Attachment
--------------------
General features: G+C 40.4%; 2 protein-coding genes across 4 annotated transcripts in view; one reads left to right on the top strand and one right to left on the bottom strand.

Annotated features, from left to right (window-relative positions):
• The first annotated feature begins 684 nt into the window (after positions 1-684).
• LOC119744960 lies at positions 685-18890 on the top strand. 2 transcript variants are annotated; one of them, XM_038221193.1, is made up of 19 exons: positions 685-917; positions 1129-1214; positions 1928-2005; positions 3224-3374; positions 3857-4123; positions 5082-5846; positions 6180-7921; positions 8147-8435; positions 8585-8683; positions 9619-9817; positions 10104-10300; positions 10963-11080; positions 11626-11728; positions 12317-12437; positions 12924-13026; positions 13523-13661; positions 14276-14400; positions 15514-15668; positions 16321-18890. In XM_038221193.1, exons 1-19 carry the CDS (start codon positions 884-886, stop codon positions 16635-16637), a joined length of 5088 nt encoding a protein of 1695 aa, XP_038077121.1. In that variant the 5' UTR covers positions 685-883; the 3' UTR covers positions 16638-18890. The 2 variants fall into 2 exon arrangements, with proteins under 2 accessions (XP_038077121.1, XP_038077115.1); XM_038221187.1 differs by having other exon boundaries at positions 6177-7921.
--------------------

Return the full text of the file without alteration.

General features: G+C 40.4%; 2 protein-coding genes across 4 annotated transcripts in view; one reads left to right on the top strand and one right to left on the bottom strand.

Annotated features, from left to right (window-relative positions):
• The first annotated feature begins 684 nt into the window (after positions 1-684).
• LOC119744960 lies at positions 685-18890 on the top strand. 2 transcript variants are annotated; one of them, XM_038221193.1, is made up of 19 exons: positions 685-917; positions 1129-1214; positions 1928-2005; positions 3224-3374; positions 3857-4123; positions 5082-5846; positions 6180-7921; positions 8147-8435; positions 8585-8683; positions 9619-9817; positions 10104-10300; positions 10963-11080; positions 11626-11728; positions 12317-12437; positions 12924-13026; positions 13523-13661; positions 14276-14400; positions 15514-15668; positions 16321-18890. In XM_038221193.1, exons 1-19 carry the CDS (start codon positions 884-886, stop codon positions 16635-16637), a joined length of 5088 nt encoding a protein of 1695 aa, XP_038077121.1. In that variant the 5' UTR covers positions 685-883; the 3' UTR covers positions 16638-18890. The 2 variants fall into 2 exon arrangements, with proteins under 2 accessions (XP_038077121.1, XP_038077115.1); XM_038221187.1 differs by having other exon boundaries at positions 6177-7921.